• crash (verb): to collide, to hit something else with force - ชน
  • crazy (adj): not sensible - บ้า
  • dam: a wall built across a river to stop the water from flowing, especially in order to create a lake or to help to produce electric power - เขื่อน
  • damage (noun): physical harm caused to something which makes it less attractive, useful or valuable - ความเสียหาย
  • deadly (adj): causing or likely to cause death - เป็นอันตรายถึงตายได้
  • double back (verb): to turn back and go in the direction you have come from - กลับไปทางเดิม
  • dramatically: in a big way - อย่างใหญ่หลวง
  • effort: an attempt to do something - ความพยายาม
  • emergency: an unexpected situation involving danger in which immediate action is necessary - เหตุฉุกเฉิน
  • evacuate: to cause to leave a place because it is not safe - เคลื่อนย้ายออกจาก
  • evacuee: a person who leaves a place of danger - ผู้อพยพ
  • fatalities (noun): deaths caused by an illness, accident, natural disaster crime or war - การเสียชีวิต
  • ferocious: very strong; very aggressive or violent - รุนแรง
  • fled (past of flee): escaped; left an area very quickly because of a danger there - หนีไป
  • flooding (noun): a large amount of water covering an area that is usually dry - น้ำท่วม
  • forecast (verb): to say what you think will happen in the future based on information that you have now - ทำนาย, ทาย, พยากรณ์
  • forecaster: someone whose job is to make a statement about what is likely to happen, especially relating to the weather - นักพยากรณ์(อากาศ)
  • governor: a person who is chosen to be in charge of the government of a state or province or a government agency - ผู้ว่าการรัฐ, ผู้ว่าราชการจังหวัด
  • hamstring (past: hamstrung): to limit the amount of something that can be done or the ability or power of someone to do something - ทำให้ไร้กำลัง
  • head for: to go in a particular direction - มุ่งหน้าไปทาง
  • hurricane: a violent storm with very strong winds, especially in the western Atlantic Ocean - พายุเฮอริเคน
  • in harm's way (idiom): in danger - ตกอยู่ในภาพอันตราย
  • inflict: to cause something bad to happen to someone or something - ทำให้เสียหาย
  • inland: in a direction towards the middle of a country; away from the coast - ห่างจากชายฝั่ง, ซึ่งอยู่ภายในประเทศ
  • inundated: flooded - ถูกน้ำท่วม, จมลงใต้น้ำ
  • isolated: alone with no one to support you - โดดเดี่ยว
  • level: the amount of liquid that there is in a container, which can be seen by how high the liquid is - ระดับ
  • linger: to stay somewhere longer than is necessary or required - อ้อยอิ่ง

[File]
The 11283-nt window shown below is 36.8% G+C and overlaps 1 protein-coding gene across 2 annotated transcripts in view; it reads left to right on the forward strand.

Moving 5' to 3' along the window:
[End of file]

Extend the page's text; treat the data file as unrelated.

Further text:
• local: in or related to the area that you live, or to the particular area that you are talking about - ท้องถิ่น
  • mainland: a large mass of land that forms the main part of a country but does not include any islands belonging to the country - แผ่นดินใหญ่
  • massive: very large in size, amount or number - ใหญ่โต
  • midweek (noun): in the middle of the week, i.e., Tuesday through Thursday -
  • moisture: an amount of water or another liquid in the air, on the surface of something, or in a substance - ความชื้น
  • monster: unusually large - ใหญ่โตมาก, มหึมา, มโหฬาร
  • nightmare: an extremely unpleasant event or experience or possible event or experience; a very upsetting or frightening dream - ฝันร้าย
  • operator (noun): a person who works on the telephone switchboard of a large company or organization, especially at a telephone exchange - พนักงานต่อโทรศัพท์
  • overpass: a bridge that carries a road or railway over another road - สะพานข้าม
  • overwhelm: to be in such great amount that a person cannot deal with it - ท่วมท้น
  • patients (noun): people who are receiving medical treatment - คนป่วย, คนไข้
  • pressure: a force pressing against something - ความกดดัน
  • prevention: preventing something bad from happening - การป้องกันภ้ย
  • put up with: to accept something/somebody that is annoying, unpleasant, etc. without complaining - สู้ทน
  • rapidly: happening quickly - อย่างรวดเร็ว
  • release (verb): to let something move freely; to allow a substance to flow out from somewhere - ปล่อย
  • rescue: saving a person or animal from a dangerous or unpleasant situation - การช่วยชีวิต
  • reservoir: a natural or artificial lake where water is stored - อ่างเก็บน้ำ
  • resident: a person who lives in a particular area - ผู้พักอาศัย, ผู้อยู่อาศัยในบริเวณ  ประชาชนที่อาศัยในท้องที่
  • residents: people who live in a particular area - ประชาชนที่อาศัยในท้องที่
  • rooftop: the outside surface of the roof of a building - หลังคา
  • schedule: a list showing the times at which particular events will happen - ตารางเวลา
  • span: the amount of time that something lasts - ช่วงเวลา
  • spill: (of a liquid) to come or fall out of a container - หกล้น
  • spokesman: a person who speaks on behalf of a group or an organization - โฆษก
  • stall (verb): to stop making progress; to stop something from happening until a later date - หยุด
  • suspend: to stop for a period of time - ยกเลิกชั่วคราว, ระงับชั่วคราว
  • torrents: large amounts of water flowing rapidly and violently - กระแสน้ำเชี่ยว,การไหลพุ่
  • tropical storm (noun): the first level of dangerous storm: "A tropical storm is an organized system of strong thunderstorms with a defined surface circulation and maximum sustained winds between 34 knots (39 mph) and 64 knots (74 mph). (Source: Wikipedia) - พายุโซนร้อน, พายุดีเปรสชันที่มีกำลังแรงขึ้น เกิดขึ้นในเขตร้อน ความเร็วลมบริเวณใกล้ศูนย์กลางประมาณ 70-120 กิโลเมตรต่อชั่วโมง [พจนานุกรมศัพท์ สสวท.]
  • unconfirmed: that has not yet been proved to be true or confirmed -
  • unleash: to release suddenly a strong, uncontrollable and usually destructive force - ปล่อย, ก่อให้เกิดผลรุนแรง
  • unprecedented: never having happened before - ที่ไม่เคยเกิดขึ้นมาก่อน
  • waist: the middle part of the body that is narrower than the parts above and below   - เอว
  • warn: to make someone aware of a possible problem or danger - เตือน